San Felice Circeo, Italy: The inhabitants of a hilltop town in Italy are in revolt after the descendants of a Swiss aristocrat revived their claim for payment of an obscure feudal tax.
Locals in San Felice Circeo, a picturesque town between Rome and Naples overlooking sandy beaches and dramatic cliffs, have been told they owe thousands of euros as a result of a medieval levy long forgotten.
San Felice Circeo where residents are fuming about a proposed tax.Credit:Egnoka/CC
The demand is being made by six descendants of Giovanpaolo James Aguet, a Swiss baron who bought the rights to the levy, known as a fief, in 1898. Dating back centuries, the fief passed from the Papal States, which ruled much of Italy, to the Kingdom of Italy after the country was unified in the 1860s, and then to the baron.
His heirs intend to levy an annual charge on properties in the seaside town, claiming arrears for the past five years that in some cases amount to €35,000 ($55,000).
Around 1500 furious residents are clubbing together to fight the charges.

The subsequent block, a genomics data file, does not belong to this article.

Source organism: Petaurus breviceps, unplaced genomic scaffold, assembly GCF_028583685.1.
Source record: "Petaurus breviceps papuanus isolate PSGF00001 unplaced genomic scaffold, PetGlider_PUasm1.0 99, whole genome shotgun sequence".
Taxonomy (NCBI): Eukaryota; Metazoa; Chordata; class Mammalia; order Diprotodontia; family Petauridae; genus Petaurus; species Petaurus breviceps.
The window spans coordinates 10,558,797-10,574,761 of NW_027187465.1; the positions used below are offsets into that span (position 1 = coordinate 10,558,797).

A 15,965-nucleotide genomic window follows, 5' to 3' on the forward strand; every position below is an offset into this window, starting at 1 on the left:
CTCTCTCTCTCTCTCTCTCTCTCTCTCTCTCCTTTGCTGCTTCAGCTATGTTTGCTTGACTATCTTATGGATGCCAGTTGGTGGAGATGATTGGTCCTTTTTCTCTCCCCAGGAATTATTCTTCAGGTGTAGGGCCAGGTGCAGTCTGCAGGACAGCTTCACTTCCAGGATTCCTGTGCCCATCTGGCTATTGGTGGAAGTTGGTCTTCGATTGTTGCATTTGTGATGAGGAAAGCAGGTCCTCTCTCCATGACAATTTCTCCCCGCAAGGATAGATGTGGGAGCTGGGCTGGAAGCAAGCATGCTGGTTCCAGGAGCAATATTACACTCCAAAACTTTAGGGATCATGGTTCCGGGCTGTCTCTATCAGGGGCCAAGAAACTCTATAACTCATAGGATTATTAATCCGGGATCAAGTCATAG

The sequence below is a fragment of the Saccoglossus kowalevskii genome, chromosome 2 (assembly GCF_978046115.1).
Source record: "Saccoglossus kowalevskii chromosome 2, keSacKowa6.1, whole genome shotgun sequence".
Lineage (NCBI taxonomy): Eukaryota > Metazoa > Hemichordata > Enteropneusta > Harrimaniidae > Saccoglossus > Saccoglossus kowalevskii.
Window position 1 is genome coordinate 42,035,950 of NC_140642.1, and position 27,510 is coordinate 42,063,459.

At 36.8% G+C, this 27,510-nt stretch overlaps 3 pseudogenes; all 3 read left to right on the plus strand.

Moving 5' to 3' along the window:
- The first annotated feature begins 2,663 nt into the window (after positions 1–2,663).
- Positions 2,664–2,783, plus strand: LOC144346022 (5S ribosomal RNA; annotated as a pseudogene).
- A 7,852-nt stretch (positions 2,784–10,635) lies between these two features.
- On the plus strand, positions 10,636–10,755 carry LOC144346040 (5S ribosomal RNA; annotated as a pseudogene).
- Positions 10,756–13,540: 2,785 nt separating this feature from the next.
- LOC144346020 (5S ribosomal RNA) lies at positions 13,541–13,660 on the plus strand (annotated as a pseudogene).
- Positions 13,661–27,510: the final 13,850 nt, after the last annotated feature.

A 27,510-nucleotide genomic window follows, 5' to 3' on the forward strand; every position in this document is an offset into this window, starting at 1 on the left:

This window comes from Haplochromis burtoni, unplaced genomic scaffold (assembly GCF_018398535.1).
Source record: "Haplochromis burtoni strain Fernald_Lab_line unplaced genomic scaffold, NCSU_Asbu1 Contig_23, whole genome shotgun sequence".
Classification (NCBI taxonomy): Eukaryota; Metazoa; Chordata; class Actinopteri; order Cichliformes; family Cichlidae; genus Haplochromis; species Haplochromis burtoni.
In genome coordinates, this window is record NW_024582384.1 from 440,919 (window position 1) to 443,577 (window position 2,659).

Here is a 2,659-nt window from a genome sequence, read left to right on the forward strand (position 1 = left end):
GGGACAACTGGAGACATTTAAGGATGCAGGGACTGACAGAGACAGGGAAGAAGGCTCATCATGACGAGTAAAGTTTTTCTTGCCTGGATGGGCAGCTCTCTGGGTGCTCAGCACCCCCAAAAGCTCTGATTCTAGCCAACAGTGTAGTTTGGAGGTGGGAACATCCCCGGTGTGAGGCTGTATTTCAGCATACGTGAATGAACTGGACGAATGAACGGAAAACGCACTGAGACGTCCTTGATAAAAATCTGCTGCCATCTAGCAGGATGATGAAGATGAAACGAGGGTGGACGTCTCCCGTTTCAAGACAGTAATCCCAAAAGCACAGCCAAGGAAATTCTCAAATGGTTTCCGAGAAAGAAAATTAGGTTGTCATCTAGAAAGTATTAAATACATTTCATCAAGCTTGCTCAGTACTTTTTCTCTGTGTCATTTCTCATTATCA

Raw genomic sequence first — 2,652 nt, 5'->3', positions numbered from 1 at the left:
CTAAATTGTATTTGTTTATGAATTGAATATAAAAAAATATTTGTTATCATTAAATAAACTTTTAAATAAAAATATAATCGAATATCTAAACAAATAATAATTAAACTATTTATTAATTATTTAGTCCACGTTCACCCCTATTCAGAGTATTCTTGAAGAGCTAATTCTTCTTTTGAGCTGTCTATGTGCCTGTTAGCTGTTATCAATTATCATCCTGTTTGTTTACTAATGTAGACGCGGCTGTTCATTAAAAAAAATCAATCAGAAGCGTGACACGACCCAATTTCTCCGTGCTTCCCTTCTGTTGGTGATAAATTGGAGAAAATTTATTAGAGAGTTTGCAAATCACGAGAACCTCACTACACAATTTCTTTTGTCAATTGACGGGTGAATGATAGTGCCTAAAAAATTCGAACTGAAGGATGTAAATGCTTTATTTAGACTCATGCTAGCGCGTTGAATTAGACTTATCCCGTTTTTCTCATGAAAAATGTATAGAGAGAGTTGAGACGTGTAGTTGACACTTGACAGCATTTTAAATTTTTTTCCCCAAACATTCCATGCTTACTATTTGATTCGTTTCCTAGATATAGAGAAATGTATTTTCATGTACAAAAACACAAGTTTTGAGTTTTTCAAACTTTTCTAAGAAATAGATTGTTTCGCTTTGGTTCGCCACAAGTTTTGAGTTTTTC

“It’s absurd that we are even discussing feudal rights that should have died out centuries ago,” Mario Montalbano, a surveyor who has received a payment demand, said. “We are getting organised. The battle is just beginning.”
The levy has not been imposed for at least 60 years. “They have just recently woken up to it,” he said. “They must be strapped for cash.”
Bianca Maria Menichelli, a lawyer for the heirs, denies the fief is anachronistic. “It’s not anachronistic to insist a legal right is exercised, even if it does date back several centuries,” she said.
“These rights were maintained when they passed from the Papal States to the Kingdom of Italy. All this is legitimate – it is not something they have invented.”
None of that has gone down well in the town that derives its name from Circe, a vengeful sorceress who according to legend turned Odysseus’s men into pigs as he returned from the Trojan War.
The feudal arrangement is so unusual it has prompted questions in parliament. Last year, MPs asked the economy minister if there were legal avenues to abolish the “burden”.
“I think even Circe would have been furious over what the family are asking for,” Montalbano said. “Let’s hope she can cast a few spells on them.”
The Telegraph, London
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